Perhaps you’ve been swept up into the social media parade of your connected friends getting hard-hat tours of the Dr. Phillips Center for the Performing Arts shell of cantilever roofs and dirt piles of promise, so much so that you’ve forgotten to stop yourself for a minute to think about exactly what is going on with the $500 million boondoggle that is set to open in November. While you weren’t looking, the looming inevitability of the project came to a sort of head this week, almost exactly one year after it appeared that public pressure had pushed the project back in the right direction (see “Dramatic pause,” Jan. 23, 2013) of being an actual performing arts center that served, at the very least, some of the local arts organizations that allowed it to even exist as an idea. Namely, after pretending it could operate on its own, the DPAC brass acquiesced and brought in the Florida Theatrical Association and its 13-year leader Ron Legler.
Ha! We were all fooled. Last week, following a pretty scathing op-ed in the Orlando Sentinel by an architect that called the project inefficient and dated before it has even had a chance to open, news broke that Legler would be taking a job as president of Baltimore’s France-Merrick Performing Arts Center in just two months. The Sentinel did its part to effectively eulogize “arts champion” Legler with a litany of quotes from deep in the arts community, as well as a surprising one from Mayor Buddy Dyer, who last year fought to keep Legler in the DPAC equation: “I am excited for Ron as this is a great professional opportunity for him. But Ron’s advocacy for the arts in Orlando will certainly be missed.”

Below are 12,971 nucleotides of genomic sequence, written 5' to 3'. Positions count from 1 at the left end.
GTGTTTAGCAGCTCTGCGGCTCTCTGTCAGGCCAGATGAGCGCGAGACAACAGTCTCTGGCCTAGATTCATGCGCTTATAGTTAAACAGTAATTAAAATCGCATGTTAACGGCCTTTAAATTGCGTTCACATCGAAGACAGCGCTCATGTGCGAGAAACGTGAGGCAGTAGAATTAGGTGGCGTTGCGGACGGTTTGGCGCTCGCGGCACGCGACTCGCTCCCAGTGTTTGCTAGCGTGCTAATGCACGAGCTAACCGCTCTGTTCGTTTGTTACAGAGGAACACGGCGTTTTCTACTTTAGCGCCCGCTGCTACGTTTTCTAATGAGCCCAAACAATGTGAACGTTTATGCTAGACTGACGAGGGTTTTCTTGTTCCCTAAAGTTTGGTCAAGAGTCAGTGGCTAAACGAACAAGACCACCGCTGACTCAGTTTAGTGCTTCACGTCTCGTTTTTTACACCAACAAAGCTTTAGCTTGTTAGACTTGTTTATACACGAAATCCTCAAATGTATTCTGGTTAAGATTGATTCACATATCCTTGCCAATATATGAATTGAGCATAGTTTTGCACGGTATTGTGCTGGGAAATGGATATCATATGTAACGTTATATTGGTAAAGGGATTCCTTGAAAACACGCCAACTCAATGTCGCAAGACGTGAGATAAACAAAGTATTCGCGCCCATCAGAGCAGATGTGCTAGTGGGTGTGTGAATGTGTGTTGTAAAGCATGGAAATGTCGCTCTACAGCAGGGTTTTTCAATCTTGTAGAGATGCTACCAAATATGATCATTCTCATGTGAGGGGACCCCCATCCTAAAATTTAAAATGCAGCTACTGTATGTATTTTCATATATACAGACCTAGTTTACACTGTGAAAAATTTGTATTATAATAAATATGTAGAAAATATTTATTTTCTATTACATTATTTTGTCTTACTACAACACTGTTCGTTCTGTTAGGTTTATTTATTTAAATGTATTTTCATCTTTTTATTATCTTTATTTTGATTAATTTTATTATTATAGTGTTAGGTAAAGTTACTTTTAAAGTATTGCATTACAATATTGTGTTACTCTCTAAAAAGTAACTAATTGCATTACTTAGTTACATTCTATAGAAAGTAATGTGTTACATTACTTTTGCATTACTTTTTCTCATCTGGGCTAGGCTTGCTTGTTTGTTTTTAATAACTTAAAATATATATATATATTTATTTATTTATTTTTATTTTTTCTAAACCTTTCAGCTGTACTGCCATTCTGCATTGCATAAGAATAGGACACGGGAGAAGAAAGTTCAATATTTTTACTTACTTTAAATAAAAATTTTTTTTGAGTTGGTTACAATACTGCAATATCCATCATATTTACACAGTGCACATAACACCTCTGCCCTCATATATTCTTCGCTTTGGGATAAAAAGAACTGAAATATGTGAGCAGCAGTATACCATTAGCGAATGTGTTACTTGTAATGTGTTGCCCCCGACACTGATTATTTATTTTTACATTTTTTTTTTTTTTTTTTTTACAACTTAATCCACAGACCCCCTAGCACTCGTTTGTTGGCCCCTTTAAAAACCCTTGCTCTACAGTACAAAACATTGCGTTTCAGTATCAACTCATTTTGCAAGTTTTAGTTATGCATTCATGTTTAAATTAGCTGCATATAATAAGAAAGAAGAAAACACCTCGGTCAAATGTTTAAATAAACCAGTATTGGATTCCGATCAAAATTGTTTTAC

But something about the development doesn’t seem quite right; the Sentinel barely mentioned the DPAC connection, for one. We reached out to Legler to discuss the soap opera of the background story that we’ve been covering for seven years, but, ever the gentleman (and likely mindful of his new contract), he only gave us the same “bittersweet” comment that he did the daily. More telling was an open letter from downtown philanthropist, designer, and friend of Legler Ted Maines (no relation!), who cut to the quick of what we actually know is going on here.
“Baltimore is a big deal and pays more money, and is, in every sense of the word, a step UP the ladder. Ron and Andrew [Springer, Legler’s partner] love Orlando so much, they wanted to stay put, but after everything this man has done for our community, no one was able to find him a suitable role in the new ‘Arts Scene Dynamic,’” wrote Maines. “In other words, Orlando is FINALLY headed in the direction that Ron has paved the way for, and there is no room for him at the table he helped build.”
Hm. So we reached out to former United Arts of Central Florida president and CEO Margot Knight, who was literally airbrushed out of the DPAC picture early on for raising concerns which eventually prompted her to leave town, and she offered similarly barbed wire.
“What a shame to lose the most knowledgeable person about presenting and performing arts centers in Orlando. It’s a great move for him and for Baltimore,” she demurred.
DPAC, meanwhile, has yet to respond for comment. Surprise.
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